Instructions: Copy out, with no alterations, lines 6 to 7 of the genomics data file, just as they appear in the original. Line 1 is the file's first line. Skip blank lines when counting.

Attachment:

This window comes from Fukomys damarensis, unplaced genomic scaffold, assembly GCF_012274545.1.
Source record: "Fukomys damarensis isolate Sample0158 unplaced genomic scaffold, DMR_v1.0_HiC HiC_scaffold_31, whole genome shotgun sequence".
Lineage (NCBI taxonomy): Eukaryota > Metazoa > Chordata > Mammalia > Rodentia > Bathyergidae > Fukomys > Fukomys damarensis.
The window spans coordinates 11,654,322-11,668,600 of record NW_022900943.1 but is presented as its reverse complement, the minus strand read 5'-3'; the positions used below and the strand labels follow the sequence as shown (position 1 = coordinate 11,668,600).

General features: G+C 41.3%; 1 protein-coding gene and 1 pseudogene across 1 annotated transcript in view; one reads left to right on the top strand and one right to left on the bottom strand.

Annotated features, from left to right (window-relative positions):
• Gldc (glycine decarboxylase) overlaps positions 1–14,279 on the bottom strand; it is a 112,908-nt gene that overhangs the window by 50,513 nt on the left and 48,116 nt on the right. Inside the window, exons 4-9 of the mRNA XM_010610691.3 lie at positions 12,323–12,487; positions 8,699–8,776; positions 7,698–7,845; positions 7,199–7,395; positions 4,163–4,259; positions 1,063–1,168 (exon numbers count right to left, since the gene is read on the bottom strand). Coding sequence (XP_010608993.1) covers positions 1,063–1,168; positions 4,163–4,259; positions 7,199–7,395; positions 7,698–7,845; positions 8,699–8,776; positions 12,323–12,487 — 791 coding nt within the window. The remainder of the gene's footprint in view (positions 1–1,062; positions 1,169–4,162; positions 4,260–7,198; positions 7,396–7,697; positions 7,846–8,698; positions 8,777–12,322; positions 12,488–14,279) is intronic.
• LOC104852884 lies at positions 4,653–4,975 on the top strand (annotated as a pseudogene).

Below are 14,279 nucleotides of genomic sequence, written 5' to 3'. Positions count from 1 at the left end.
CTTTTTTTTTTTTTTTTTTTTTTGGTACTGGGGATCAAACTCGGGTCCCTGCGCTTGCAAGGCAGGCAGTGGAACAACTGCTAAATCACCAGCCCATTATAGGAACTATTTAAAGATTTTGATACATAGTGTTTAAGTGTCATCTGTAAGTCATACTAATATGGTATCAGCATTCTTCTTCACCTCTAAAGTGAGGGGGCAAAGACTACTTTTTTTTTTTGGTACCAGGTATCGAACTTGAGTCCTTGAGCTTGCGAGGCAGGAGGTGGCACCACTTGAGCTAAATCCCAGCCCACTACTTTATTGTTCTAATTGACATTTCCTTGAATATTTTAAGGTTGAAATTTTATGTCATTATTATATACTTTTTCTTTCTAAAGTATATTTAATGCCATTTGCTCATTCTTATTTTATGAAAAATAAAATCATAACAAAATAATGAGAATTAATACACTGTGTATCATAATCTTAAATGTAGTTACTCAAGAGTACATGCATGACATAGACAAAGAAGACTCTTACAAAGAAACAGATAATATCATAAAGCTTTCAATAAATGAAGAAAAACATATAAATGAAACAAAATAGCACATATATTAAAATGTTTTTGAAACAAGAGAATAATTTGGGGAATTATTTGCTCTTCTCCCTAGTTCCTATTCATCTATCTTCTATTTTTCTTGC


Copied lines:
Annotated features, from left to right (window-relative positions):
• Gldc (glycine decarboxylase) overlaps positions 1–14,279 on the bottom strand; it is a 112,908-nt gene that overhangs the window by 50,513 nt on the left and 48,116 nt on the right. Inside the window, exons 4-9 of the mRNA XM_010610691.3 lie at positions 12,323–12,487; positions 8,699–8,776; positions 7,698–7,845; positions 7,199–7,395; positions 4,163–4,259; positions 1,063–1,168 (exon numbers count right to left, since the gene is read on the bottom strand). Coding sequence (XP_010608993.1) covers positions 1,063–1,168; positions 4,163–4,259; positions 7,199–7,395; positions 7,698–7,845; positions 8,699–8,776; positions 12,323–12,487 — 791 coding nt within the window. The remainder of the gene's footprint in view (positions 1–1,062; positions 1,169–4,162; positions 4,260–7,198; positions 7,396–7,697; positions 7,846–8,698; positions 8,777–12,322; positions 12,488–14,279) is intronic.